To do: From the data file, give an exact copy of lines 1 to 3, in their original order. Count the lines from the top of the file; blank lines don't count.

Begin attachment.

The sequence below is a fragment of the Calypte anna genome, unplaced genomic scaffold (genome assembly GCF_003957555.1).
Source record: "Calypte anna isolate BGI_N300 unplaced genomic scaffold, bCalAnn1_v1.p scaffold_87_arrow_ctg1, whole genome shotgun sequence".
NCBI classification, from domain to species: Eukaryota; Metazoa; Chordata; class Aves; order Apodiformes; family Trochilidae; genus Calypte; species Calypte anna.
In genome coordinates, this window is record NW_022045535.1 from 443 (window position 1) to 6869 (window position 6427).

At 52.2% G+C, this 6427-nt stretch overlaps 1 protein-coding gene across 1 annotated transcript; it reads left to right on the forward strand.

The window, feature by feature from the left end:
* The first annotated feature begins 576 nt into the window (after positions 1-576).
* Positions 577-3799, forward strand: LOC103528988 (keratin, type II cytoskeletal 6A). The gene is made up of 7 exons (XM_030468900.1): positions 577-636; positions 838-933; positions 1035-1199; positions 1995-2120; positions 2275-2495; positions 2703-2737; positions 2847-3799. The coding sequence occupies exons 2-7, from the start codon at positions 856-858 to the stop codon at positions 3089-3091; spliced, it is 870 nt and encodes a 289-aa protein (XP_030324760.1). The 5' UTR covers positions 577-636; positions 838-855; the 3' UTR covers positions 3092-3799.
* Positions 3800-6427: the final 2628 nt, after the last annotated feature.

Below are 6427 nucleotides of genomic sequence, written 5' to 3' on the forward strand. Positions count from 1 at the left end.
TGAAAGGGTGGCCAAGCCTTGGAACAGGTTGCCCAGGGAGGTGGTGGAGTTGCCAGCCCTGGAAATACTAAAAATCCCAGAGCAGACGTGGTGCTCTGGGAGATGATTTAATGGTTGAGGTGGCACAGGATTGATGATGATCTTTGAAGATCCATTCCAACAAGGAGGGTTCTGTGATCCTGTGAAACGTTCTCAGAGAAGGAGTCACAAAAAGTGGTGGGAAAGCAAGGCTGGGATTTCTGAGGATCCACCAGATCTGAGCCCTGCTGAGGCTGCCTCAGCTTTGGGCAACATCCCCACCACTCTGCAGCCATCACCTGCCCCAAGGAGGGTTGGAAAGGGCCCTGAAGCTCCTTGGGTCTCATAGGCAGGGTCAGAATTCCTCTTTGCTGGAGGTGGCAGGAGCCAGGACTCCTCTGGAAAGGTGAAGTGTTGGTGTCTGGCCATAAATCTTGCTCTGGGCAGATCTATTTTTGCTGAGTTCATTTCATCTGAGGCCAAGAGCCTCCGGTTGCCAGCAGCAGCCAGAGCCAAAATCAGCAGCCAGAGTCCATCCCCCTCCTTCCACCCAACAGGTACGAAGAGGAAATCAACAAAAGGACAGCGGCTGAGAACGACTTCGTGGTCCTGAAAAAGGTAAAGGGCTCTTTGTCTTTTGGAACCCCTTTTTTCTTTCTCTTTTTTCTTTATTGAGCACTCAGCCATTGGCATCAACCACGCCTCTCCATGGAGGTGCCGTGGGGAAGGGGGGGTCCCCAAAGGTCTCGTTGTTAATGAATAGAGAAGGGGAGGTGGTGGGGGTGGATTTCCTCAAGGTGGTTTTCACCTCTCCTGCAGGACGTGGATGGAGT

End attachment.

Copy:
The sequence below is a fragment of the Calypte anna genome, unplaced genomic scaffold (genome assembly GCF_003957555.1).
Source record: "Calypte anna isolate BGI_N300 unplaced genomic scaffold, bCalAnn1_v1.p scaffold_87_arrow_ctg1, whole genome shotgun sequence".
NCBI classification, from domain to species: Eukaryota; Metazoa; Chordata; class Aves; order Apodiformes; family Trochilidae; genus Calypte; species Calypte anna.